Searching for traces in the digital content jungle
At this year’s NAB Show, the world’s largest convention for the digital media industry, taking place April 18 – 21 in Las Vegas, Fraunhofer IDMT for the first time will be presenting its “Audio Forensics Toolbox”. The software package allows users to detect traces of previous editing and encoding steps in audio material, in order to assess the quality of recordings and optimize workflows in production processes.
Assessing the quality of audio content
There are many application contexts in which the quality of audio material is critical for its further use. Media archives or providers of audio and video files, for example, need to validate digital content quickly and easily in terms of whether the content has been edited or encoded at some point in time. Such validation enables users to determine the quality of the material and optimize their own editing and encoding processes.
Easy creation and linking of metadata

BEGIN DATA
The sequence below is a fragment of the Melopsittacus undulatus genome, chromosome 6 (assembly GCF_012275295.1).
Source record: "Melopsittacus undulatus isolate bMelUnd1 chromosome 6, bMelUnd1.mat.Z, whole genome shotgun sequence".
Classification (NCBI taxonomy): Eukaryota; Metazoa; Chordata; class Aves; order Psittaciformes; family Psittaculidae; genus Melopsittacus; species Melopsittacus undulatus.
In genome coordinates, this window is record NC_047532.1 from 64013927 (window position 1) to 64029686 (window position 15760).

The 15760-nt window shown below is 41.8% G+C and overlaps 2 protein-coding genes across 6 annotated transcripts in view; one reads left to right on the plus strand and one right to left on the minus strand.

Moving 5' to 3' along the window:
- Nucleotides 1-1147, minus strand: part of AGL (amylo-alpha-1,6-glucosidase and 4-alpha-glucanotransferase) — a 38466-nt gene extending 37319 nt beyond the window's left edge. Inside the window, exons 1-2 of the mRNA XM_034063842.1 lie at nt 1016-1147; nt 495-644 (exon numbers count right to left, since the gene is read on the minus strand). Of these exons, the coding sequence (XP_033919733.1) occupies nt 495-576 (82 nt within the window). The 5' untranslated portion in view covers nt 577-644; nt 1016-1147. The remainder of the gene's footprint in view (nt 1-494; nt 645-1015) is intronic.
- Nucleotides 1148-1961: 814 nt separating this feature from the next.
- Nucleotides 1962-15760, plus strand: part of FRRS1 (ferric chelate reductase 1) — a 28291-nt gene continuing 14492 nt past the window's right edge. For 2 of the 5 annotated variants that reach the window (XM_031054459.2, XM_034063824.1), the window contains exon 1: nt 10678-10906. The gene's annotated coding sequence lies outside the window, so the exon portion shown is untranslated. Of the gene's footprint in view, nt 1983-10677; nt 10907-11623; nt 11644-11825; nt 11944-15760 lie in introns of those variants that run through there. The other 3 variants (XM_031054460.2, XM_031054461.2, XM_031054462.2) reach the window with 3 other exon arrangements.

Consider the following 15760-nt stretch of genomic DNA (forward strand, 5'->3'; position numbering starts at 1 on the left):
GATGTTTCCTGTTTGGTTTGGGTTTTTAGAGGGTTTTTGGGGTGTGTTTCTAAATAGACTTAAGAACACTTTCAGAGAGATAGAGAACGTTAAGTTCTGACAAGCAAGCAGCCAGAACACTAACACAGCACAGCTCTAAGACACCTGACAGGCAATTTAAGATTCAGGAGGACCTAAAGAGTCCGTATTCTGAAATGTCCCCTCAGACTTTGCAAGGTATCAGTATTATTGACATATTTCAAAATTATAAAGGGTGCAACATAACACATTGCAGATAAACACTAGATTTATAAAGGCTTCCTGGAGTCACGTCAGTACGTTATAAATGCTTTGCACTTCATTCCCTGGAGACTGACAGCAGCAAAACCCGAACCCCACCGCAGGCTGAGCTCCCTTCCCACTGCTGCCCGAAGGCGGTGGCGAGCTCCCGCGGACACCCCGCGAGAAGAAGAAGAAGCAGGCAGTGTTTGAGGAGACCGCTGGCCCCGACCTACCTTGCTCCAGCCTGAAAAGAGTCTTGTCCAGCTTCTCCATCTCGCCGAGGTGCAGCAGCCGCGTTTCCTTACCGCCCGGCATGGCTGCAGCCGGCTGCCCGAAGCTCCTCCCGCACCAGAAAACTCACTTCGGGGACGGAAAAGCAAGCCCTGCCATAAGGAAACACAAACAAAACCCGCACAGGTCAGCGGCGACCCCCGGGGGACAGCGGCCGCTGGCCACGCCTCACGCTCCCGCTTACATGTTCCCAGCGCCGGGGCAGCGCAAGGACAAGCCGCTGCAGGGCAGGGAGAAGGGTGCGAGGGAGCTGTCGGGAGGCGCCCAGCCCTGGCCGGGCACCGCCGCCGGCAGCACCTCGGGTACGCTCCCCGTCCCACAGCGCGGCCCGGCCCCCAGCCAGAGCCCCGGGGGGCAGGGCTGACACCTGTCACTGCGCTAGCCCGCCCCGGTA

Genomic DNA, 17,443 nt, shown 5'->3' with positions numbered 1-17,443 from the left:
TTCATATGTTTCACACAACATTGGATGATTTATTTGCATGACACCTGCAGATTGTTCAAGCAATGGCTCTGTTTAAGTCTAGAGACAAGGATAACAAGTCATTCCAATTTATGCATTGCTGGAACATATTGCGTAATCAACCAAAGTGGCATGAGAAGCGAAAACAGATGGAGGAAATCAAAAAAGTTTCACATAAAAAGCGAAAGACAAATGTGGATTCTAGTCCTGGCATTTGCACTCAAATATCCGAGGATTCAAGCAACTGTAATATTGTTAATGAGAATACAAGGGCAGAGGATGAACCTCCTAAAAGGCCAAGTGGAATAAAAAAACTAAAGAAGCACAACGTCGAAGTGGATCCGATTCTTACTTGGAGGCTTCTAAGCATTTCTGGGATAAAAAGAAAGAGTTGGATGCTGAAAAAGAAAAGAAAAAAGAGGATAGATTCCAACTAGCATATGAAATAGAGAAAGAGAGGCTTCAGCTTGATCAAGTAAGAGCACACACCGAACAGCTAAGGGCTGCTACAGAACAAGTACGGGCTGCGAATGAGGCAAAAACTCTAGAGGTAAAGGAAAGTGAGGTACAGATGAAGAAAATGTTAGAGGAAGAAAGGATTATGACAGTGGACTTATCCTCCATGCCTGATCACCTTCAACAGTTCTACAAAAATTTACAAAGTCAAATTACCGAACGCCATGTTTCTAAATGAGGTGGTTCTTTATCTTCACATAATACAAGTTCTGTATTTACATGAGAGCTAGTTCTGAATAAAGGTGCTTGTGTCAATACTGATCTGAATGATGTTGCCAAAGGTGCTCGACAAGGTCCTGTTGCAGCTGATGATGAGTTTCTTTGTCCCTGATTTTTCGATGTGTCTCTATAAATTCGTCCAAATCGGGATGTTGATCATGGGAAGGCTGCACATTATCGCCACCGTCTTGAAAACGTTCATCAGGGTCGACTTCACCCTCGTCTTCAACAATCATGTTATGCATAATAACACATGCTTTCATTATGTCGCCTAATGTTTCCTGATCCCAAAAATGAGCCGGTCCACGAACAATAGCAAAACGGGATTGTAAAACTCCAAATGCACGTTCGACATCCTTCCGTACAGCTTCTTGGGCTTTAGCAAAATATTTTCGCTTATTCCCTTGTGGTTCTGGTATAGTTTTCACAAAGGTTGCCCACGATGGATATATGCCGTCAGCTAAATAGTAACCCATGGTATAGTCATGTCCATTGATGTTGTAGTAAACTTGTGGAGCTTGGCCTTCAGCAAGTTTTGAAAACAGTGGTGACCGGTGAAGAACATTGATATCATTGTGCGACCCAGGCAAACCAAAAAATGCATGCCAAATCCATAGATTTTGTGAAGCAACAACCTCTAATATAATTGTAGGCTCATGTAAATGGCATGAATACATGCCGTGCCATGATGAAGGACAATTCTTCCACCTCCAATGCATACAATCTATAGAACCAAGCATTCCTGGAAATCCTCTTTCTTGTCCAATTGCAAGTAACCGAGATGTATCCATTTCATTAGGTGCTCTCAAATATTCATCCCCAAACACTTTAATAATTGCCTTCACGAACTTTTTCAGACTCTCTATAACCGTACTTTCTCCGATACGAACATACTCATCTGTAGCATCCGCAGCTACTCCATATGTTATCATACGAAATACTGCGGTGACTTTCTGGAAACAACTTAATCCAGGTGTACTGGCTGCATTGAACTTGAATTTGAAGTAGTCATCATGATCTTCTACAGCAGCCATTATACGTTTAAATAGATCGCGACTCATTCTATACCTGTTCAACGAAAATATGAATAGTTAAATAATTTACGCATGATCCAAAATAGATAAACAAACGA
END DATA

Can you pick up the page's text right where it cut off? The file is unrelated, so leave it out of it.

In the course of editing and encoding audio content, characteristic traces (i.e. metadata) are left in the material. The “Audio Forensics Toolbox” allows users to identify the devices and microphones used for a recording, detect cuts and splices in audio material, and find out whether certain segments have been reused in a new context. This helps content aggregators and broadcasters avoid redundancies and inconsistencies in the material they use.
Alongside with the “Audio Forensics Toolbox”, Fraunhofer IDMT will be presenting an update of its “AV Analyzing Toolbox”, which can be used to optimize processes for broadcasting, distributing, and archiving digital content. This Toolbox comprises various components for automatic identification of flaws and quality deficiencies in digital audio and video content. In addition, the Toolbox comes with a video segment matching component, which recognizes identical video segments across different videos (even if the content has been edited or transcoded) and determines their exact position and length. Another component of the Toolbox allows automatic measurement of the exact amount of music in radio and TV programs, offering support in the context of accurate accounting and more efficient queries of programs.
The institute presents its tools for analyzing audio and video content at the Fraunhofer booth SU6716 in the South Upper Hall.